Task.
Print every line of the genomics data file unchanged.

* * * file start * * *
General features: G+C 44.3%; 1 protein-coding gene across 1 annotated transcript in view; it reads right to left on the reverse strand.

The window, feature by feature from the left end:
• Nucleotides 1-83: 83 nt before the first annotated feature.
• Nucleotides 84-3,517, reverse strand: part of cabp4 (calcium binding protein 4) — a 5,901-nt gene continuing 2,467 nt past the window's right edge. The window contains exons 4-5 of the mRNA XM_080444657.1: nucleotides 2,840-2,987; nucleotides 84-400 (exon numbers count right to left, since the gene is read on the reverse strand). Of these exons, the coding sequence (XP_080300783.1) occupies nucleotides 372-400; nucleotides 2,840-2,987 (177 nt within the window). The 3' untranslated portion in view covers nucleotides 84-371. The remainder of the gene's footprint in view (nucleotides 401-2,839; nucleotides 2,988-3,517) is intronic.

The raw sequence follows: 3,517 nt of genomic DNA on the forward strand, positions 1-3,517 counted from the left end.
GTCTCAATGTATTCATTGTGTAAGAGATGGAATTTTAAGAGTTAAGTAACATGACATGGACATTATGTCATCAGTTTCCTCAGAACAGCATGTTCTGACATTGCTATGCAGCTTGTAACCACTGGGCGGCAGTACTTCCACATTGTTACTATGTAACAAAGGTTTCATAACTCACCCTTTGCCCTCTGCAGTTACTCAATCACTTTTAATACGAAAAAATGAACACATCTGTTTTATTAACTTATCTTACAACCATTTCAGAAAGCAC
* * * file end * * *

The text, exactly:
General features: G+C 44.3%; 1 protein-coding gene across 1 annotated transcript in view; it reads right to left on the reverse strand.

The window, feature by feature from the left end:
• Nucleotides 1-83: 83 nt before the first annotated feature.
• Nucleotides 84-3,517, reverse strand: part of cabp4 (calcium binding protein 4) — a 5,901-nt gene continuing 2,467 nt past the window's right edge. The window contains exons 4-5 of the mRNA XM_080444657.1: nucleotides 2,840-2,987; nucleotides 84-400 (exon numbers count right to left, since the gene is read on the reverse strand). Of these exons, the coding sequence (XP_080300783.1) occupies nucleotides 372-400; nucleotides 2,840-2,987 (177 nt within the window). The 3' untranslated portion in view covers nucleotides 84-371. The remainder of the gene's footprint in view (nucleotides 401-2,839; nucleotides 2,988-3,517) is intronic.

The raw sequence follows: 3,517 nt of genomic DNA on the forward strand, positions 1-3,517 counted from the left end.
GTCTCAATGTATTCATTGTGTAAGAGATGGAATTTTAAGAGTTAAGTAACATGACATGGACATTATGTCATCAGTTTCCTCAGAACAGCATGTTCTGACATTGCTATGCAGCTTGTAACCACTGGGCGGCAGTACTTCCACATTGTTACTATGTAACAAAGGTTTCATAACTCACCCTTTGCCCTCTGCAGTTACTCAATCACTTTTAATACGAAAAAATGAACACATCTGTTTTATTAACTTATCTTACAACCATTTCAGAAAGCAC